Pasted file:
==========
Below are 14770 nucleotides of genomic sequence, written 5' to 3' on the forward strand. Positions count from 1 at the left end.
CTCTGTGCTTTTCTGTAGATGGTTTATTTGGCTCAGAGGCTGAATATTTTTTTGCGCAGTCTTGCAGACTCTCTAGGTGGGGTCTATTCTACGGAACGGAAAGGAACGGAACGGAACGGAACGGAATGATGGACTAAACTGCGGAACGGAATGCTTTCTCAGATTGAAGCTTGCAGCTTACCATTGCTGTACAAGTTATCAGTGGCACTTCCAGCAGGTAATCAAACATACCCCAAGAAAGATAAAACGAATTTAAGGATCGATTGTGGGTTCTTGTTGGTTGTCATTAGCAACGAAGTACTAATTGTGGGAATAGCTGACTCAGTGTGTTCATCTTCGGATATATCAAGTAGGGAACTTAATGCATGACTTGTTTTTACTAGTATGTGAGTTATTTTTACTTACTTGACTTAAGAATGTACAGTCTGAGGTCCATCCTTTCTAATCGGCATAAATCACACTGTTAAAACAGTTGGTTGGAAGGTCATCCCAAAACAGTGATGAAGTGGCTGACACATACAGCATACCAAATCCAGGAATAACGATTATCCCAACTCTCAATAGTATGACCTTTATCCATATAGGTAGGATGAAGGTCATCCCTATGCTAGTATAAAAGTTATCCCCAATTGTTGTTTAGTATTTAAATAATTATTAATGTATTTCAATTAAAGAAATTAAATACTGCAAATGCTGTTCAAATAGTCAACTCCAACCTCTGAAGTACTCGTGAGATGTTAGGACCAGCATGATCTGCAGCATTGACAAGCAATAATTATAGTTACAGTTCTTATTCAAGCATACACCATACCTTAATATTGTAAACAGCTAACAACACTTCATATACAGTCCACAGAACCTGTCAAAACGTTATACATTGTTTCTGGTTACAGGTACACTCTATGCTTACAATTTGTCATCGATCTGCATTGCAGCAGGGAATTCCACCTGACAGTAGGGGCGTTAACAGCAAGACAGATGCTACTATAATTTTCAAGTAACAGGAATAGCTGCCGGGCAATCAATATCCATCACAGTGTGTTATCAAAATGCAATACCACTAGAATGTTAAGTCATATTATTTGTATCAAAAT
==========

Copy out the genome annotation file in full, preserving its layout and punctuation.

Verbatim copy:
Below are 14770 nucleotides of genomic sequence, written 5' to 3' on the forward strand. Positions count from 1 at the left end.
CTCTGTGCTTTTCTGTAGATGGTTTATTTGGCTCAGAGGCTGAATATTTTTTTGCGCAGTCTTGCAGACTCTCTAGGTGGGGTCTATTCTACGGAACGGAAAGGAACGGAACGGAACGGAACGGAATGATGGACTAAACTGCGGAACGGAATGCTTTCTCAGATTGAAGCTTGCAGCTTACCATTGCTGTACAAGTTATCAGTGGCACTTCCAGCAGGTAATCAAACATACCCCAAGAAAGATAAAACGAATTTAAGGATCGATTGTGGGTTCTTGTTGGTTGTCATTAGCAACGAAGTACTAATTGTGGGAATAGCTGACTCAGTGTGTTCATCTTCGGATATATCAAGTAGGGAACTTAATGCATGACTTGTTTTTACTAGTATGTGAGTTATTTTTACTTACTTGACTTAAGAATGTACAGTCTGAGGTCCATCCTTTCTAATCGGCATAAATCACACTGTTAAAACAGTTGGTTGGAAGGTCATCCCAAAACAGTGATGAAGTGGCTGACACATACAGCATACCAAATCCAGGAATAACGATTATCCCAACTCTCAATAGTATGACCTTTATCCATATAGGTAGGATGAAGGTCATCCCTATGCTAGTATAAAAGTTATCCCCAATTGTTGTTTAGTATTTAAATAATTATTAATGTATTTCAATTAAAGAAATTAAATACTGCAAATGCTGTTCAAATAGTCAACTCCAACCTCTGAAGTACTCGTGAGATGTTAGGACCAGCATGATCTGCAGCATTGACAAGCAATAATTATAGTTACAGTTCTTATTCAAGCATACACCATACCTTAATATTGTAAACAGCTAACAACACTTCATATACAGTCCACAGAACCTGTCAAAACGTTATACATTGTTTCTGGTTACAGGTACACTCTATGCTTACAATTTGTCATCGATCTGCATTGCAGCAGGGAATTCCACCTGACAGTAGGGGCGTTAACAGCAAGACAGATGCTACTATAATTTTCAAGTAACAGGAATAGCTGCCGGGCAATCAATATCCATCACAGTGTGTTATCAAAATGCAATACCACTAGAATGTTAAGTCATATTATTTGTATCAAAAT